HD-5: Democrat looks to tackle affordable housing crisis

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Dave Fern

Age: 65

Party: Democrat, incumbent

Family: Spouse, Heather, married 36 years, and three children

Education: Community College of Rhode Island, Ithaca College

Occupation: Small business owner, Chimney Solutions

Background: One term in the Montana Legislature; eight terms on the Whitefish School Board, served as chairman; Montana School Boards Association board of directors; seven years overseeing sports and activities for the Montana High School Association.

Q. A slate of budget cuts were made in 2017 to address a $227 million shortfall caused by less than anticipated revenue and an expensive fire season. What should the priorities be in the state budget in the next legislative session?

A. Restoration of the budget cuts through the Budget Stabilization Act, triggered by a return to expected income-tax collections allows us a healthier new base budget as we anticipate the 2019 session.

Services to our neediest citizens, including developmentally disabled, those who are mentally ill, the foster-care system, Child Protective Services, home and community care Medicaid waivers, additional attorneys to assist with the public defender system warrant additional funding to re-establish a base before the cuts, along with necessary increases to service such needs.

Q. Do you support a sales tax or other tax increases as a way to shore up the budget and increase revenue?

A. I support a sales tax only if it is structured to maximize collections from tourists and electronic commerce and return dollars to residents and not impact the purchasing of items of necessity. This might be accomplished through the funding of the state’s earned income tax credit, providing a state income tax credit, developing comprehensive residential property tax reform through a circuit breaker system that returns money when income is unable to keep up with appraisals. A tax system should reflect economic trends within the state and address regressive elements of tax collection.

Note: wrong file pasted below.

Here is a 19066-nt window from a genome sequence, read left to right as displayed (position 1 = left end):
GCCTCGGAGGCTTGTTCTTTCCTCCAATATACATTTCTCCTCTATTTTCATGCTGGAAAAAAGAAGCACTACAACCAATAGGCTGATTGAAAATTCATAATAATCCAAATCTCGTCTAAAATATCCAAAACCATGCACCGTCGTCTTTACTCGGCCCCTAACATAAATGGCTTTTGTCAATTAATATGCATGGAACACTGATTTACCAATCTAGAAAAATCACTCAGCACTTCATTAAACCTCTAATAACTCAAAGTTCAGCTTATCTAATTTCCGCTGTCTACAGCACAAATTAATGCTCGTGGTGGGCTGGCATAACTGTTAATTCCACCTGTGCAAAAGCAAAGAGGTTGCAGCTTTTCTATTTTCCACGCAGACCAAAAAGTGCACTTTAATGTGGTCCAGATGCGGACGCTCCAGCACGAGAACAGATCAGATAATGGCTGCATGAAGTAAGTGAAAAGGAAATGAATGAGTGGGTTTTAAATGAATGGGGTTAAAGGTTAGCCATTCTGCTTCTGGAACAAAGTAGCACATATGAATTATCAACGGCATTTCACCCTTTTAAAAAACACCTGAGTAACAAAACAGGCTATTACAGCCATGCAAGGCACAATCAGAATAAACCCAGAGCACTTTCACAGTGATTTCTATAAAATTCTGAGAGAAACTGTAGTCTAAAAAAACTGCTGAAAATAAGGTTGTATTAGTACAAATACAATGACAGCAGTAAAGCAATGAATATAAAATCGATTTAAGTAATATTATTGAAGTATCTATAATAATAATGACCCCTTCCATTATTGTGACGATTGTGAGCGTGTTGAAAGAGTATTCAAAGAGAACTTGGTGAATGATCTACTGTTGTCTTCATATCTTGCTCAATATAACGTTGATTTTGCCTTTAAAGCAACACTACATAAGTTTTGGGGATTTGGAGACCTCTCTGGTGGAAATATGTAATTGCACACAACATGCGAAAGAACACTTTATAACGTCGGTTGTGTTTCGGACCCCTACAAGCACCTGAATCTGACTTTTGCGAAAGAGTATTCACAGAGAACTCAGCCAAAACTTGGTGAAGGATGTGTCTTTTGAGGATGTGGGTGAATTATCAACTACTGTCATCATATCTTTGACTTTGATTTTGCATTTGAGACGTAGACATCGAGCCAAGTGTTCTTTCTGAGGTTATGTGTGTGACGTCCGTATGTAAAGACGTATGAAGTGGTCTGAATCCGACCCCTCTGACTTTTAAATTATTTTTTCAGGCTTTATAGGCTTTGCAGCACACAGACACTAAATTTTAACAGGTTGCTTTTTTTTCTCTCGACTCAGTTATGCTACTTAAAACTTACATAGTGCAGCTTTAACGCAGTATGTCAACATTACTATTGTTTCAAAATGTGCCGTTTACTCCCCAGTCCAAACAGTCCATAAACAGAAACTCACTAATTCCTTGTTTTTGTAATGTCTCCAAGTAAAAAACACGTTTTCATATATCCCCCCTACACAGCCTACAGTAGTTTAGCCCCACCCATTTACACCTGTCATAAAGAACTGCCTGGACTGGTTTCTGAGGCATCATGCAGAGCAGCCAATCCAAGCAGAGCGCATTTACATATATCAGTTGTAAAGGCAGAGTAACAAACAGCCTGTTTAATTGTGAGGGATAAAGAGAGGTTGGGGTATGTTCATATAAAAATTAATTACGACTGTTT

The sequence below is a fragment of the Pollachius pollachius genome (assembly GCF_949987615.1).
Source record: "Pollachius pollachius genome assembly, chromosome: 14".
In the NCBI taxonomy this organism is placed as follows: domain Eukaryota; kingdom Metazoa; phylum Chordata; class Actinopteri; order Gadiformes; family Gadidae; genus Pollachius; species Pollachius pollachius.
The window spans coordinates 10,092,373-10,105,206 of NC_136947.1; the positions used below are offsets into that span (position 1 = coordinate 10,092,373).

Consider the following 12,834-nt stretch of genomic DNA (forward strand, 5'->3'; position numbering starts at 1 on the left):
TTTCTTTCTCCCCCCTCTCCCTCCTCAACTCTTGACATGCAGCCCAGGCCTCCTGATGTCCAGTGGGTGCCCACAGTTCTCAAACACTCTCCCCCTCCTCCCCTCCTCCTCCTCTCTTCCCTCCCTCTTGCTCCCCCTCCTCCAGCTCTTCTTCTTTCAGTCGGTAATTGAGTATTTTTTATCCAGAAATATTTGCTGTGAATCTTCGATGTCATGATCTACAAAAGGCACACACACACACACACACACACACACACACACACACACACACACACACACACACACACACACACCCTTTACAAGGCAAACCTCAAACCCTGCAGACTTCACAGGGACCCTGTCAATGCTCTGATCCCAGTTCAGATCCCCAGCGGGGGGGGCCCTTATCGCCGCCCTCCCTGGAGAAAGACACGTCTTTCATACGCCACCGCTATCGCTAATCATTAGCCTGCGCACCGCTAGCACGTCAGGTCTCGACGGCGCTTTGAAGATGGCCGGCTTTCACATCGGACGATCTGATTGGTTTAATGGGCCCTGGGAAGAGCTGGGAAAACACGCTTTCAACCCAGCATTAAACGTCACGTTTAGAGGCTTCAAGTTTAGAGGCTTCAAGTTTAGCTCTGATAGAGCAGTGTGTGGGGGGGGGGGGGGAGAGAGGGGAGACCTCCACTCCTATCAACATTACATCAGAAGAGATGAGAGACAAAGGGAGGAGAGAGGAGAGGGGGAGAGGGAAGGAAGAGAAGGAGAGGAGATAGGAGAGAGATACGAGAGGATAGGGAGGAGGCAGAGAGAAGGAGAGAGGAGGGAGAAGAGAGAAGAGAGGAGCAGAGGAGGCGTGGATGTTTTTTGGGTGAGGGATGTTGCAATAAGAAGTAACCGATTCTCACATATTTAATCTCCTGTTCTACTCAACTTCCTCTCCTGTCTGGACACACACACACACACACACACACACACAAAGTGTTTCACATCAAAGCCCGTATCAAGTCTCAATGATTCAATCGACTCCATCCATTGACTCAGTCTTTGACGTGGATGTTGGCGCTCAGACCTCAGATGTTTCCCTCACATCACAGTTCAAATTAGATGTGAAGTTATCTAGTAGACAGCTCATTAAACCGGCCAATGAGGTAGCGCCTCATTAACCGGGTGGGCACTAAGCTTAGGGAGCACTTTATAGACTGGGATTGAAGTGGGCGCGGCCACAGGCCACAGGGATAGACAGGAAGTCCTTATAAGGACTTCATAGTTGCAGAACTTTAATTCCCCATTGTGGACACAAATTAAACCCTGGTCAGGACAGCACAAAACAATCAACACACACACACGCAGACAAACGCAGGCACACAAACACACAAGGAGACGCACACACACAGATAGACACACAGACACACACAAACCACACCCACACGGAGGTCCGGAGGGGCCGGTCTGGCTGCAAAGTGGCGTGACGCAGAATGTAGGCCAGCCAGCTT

Q. Montana’s Medicaid expansion program is set to expire in 2019. Should the state renew this program?

A. I believe the state should renew the program. A high percentage of uninsured leads to poor health outcomes, lost work, overuse of emergency rooms and a shorter life expectancy. I would support reasonable rules to encourage Medicaid recipients to increase their earning potential through additional education, available apprenticeships and vocational counseling. I do not support punitive actions that might punish hard-working, low-income Montanans. I am hopeful that renewal of Medicaid will boost the number of health-care professionals, additional payroll into the economy and increased collection of income taxes. I also expect the renewal to fortify rural hospitals, which leads to healthy communities.

Q. Which other issues would you like to see addressed by the Legislature?

A. The Local Government Interim Committee passed bills dealing with affordable housing and emergency services in the state. The state lacks an adequate inventory of affordable housing. Volunteer firefighters and EMTs are at a premium and we hope to develop strategies to increase their numbers. We have a ways to go in developing educational opportunities and apprenticeships yielding improved workforce readiness and improved wages. Cities and towns need additional resources to keep up with infrastructure and emergency services. I support the expansion of the resort tax to local option taxes. Only with voter approval could such a tax be implemented.

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